Wounded Palestinians sit in al-Shifa hospital in Gaza City, central Gaza Strip, after arriving from al-Ahli hospital (Copyright 2023 The Associated Press. All rights reserved.)

In the video, a salvo of missiles can be seen fired from what appears to be a position in western Gaza towards the east. One rocket is seen splitting into two. A large explosion is then seen in the middle of the camera angle. It took 20 seconds from the missile launch to explosion, roughly.

The Israeli Defence Forces (IDF) have since published what they claim is an intercepted call between two Hamas officials discussing the strike.

In the audio, one official says to the other that PIJ fired a salvo of rockets earlier that failed. They added: “They shot it coming from the cemetery behind the al-Ma’amadani hospital.”

This hospital appears to be west of the Al-Ahli hospital. The legitimacy of the audio, however, has not been confirmed.

Is there footage of the aftermath of the explosion?

Early this morning, the Israeli Air Force posted a video using drone footage of the aftermath of the explosion at the hospital.

It appeared to show that the explosion had taken place in the car park outside the hospital. It also indicated that there had been little to no structural damage to the actual hospital.

A photo taken in Gaza shows the aftermath of a fire in the car park of the Ahli Arab hospital
A photo taken in Gaza shows the aftermath of a fire in the car park of the Ahli Arab hospital (Mohamed Al-Masri )

It was followed by images uploaded by Palestinian photographers in Gaza of the car park.

One photo, taken by Mohammed al Masri, whose photos have been used by Reuters, showed at least 18 cars surrounding a black spot where the fire appears to have originated.

OSINT experts subsequently compared the photos with the official Israeli drone footage. They concluded that the two images showed the same scene.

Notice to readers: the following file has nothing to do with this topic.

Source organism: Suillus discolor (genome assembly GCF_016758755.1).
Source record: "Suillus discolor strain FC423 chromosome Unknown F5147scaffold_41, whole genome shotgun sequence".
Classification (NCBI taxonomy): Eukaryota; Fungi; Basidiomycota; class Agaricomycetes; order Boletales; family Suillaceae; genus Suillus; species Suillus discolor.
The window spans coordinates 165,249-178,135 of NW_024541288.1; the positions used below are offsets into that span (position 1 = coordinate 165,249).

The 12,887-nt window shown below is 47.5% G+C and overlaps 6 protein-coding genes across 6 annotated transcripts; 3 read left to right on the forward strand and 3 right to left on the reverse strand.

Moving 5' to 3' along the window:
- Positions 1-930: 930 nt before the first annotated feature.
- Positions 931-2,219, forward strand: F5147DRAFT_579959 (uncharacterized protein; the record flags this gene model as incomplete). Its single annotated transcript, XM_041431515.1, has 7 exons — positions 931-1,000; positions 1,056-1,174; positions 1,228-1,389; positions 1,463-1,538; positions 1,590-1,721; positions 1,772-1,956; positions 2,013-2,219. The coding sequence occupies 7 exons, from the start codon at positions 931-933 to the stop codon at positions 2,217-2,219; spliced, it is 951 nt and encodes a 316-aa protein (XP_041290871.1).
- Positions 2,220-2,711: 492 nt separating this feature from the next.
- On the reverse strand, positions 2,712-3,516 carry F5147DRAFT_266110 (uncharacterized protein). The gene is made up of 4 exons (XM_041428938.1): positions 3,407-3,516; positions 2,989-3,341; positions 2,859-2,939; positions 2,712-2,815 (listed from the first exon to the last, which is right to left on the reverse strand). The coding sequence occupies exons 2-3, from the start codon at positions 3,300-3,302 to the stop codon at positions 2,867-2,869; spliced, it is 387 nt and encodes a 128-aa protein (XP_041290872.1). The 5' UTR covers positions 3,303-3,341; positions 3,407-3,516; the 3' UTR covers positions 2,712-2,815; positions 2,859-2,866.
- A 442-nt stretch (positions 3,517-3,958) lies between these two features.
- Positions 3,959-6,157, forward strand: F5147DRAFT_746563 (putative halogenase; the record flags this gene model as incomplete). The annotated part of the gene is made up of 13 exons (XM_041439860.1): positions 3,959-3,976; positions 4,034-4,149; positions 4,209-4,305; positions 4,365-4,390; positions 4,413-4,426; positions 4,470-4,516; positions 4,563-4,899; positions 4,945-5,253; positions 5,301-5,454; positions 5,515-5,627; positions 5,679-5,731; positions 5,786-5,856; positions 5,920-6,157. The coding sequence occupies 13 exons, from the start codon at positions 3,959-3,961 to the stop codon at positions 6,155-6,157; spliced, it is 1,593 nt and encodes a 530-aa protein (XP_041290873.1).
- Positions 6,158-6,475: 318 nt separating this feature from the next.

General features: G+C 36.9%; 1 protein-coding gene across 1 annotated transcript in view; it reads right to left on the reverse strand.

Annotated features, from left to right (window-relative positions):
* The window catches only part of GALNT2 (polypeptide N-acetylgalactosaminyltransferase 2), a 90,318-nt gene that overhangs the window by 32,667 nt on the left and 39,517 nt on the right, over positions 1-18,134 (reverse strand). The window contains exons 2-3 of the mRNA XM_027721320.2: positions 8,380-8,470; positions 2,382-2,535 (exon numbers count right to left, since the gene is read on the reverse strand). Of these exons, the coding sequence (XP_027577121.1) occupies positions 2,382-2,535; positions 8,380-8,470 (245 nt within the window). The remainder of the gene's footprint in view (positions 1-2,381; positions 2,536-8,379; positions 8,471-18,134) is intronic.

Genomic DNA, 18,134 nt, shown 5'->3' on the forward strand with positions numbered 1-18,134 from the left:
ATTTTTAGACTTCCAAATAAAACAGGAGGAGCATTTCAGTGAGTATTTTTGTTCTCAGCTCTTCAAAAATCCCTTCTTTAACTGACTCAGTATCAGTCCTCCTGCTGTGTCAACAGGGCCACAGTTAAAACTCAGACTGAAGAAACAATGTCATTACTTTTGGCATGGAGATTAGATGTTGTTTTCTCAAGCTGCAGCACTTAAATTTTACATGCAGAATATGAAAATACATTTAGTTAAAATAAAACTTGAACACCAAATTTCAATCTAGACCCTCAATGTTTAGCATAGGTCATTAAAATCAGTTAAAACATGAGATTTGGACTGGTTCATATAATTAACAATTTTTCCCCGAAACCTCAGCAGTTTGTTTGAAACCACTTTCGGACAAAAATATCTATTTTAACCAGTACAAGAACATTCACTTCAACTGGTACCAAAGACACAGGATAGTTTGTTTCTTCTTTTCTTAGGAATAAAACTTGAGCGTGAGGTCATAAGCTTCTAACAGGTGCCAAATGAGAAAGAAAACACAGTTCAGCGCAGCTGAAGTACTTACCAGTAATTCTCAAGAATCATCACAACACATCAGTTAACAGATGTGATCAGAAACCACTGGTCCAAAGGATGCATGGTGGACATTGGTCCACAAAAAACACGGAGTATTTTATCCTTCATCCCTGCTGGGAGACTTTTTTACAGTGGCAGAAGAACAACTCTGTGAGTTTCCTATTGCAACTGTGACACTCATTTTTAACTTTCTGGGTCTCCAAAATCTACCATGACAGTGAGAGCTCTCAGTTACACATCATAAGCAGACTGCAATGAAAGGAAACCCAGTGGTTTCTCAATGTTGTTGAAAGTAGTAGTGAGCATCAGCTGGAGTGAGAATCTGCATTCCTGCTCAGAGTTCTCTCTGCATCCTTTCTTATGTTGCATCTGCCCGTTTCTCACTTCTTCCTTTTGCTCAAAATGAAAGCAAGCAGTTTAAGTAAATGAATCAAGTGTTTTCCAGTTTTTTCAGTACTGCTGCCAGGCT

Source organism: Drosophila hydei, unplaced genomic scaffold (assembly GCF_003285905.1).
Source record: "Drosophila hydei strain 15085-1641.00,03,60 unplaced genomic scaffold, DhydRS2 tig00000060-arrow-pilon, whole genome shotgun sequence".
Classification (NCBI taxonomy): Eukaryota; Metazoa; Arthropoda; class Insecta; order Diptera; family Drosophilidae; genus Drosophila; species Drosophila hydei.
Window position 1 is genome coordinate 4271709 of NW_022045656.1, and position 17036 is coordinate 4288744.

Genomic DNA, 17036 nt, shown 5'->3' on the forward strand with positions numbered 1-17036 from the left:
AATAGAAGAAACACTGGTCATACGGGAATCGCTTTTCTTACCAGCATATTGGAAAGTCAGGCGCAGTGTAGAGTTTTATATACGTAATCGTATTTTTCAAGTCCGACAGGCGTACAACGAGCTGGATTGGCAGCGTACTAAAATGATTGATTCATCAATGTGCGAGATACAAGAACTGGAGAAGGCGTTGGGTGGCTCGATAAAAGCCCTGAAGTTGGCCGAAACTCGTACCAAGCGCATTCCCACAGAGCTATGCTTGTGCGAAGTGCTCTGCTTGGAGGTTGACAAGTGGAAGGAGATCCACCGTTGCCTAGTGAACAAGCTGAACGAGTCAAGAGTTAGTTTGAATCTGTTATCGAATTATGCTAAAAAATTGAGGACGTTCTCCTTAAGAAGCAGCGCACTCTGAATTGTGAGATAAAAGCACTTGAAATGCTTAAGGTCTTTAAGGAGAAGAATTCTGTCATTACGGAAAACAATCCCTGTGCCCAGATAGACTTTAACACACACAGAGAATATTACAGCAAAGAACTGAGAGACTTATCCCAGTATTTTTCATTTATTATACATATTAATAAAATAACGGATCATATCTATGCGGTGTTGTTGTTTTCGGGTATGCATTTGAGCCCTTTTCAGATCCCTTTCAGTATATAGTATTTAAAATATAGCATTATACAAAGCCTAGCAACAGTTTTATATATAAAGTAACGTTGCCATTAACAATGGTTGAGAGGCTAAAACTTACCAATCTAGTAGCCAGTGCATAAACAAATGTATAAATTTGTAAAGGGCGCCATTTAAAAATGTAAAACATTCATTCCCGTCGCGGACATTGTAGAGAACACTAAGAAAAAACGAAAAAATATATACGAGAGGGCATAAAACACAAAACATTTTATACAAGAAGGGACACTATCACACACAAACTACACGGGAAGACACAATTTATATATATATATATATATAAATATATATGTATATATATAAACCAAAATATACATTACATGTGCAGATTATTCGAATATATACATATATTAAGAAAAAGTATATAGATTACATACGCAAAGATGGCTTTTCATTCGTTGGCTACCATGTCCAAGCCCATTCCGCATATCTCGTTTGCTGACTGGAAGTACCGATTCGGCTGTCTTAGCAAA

What could have caused the explosion?

Further analysis of the two scenes, supplemented by on the ground footage posted by Mr al Masri to Instagram, showed that “only 3 cars show any clear sign of kinnetic/structural damage”.

They added that cars within 10 metres of the damaged cars are relatively undamaged, leading that same analyst to conclude that “the photos of the scene are, to me, not consistent with an airstrike”.

Another analysis suggests that the explosion looks to have been caused by “a rocket motor failure”, adding that a “plum” can be seen coming off the rocket before the explosion.

They wrote: “After the rocket motor failure, the rocket disintegrates. One part lands first causing a small blast, likely part of the motor. The warhead then lands on the hospital causing the larger blast.”

All this information is openly-available intelligence. It does not constitute conclusive proof that the explosion in a hospital in Gaza City was caused by a misfired rocket.

The original article referred to Bellingcat as ‘an investigative outlet that itself works with international espionage agencies’, we are happy to correct the record and state the organisation has no history of working with such agencies.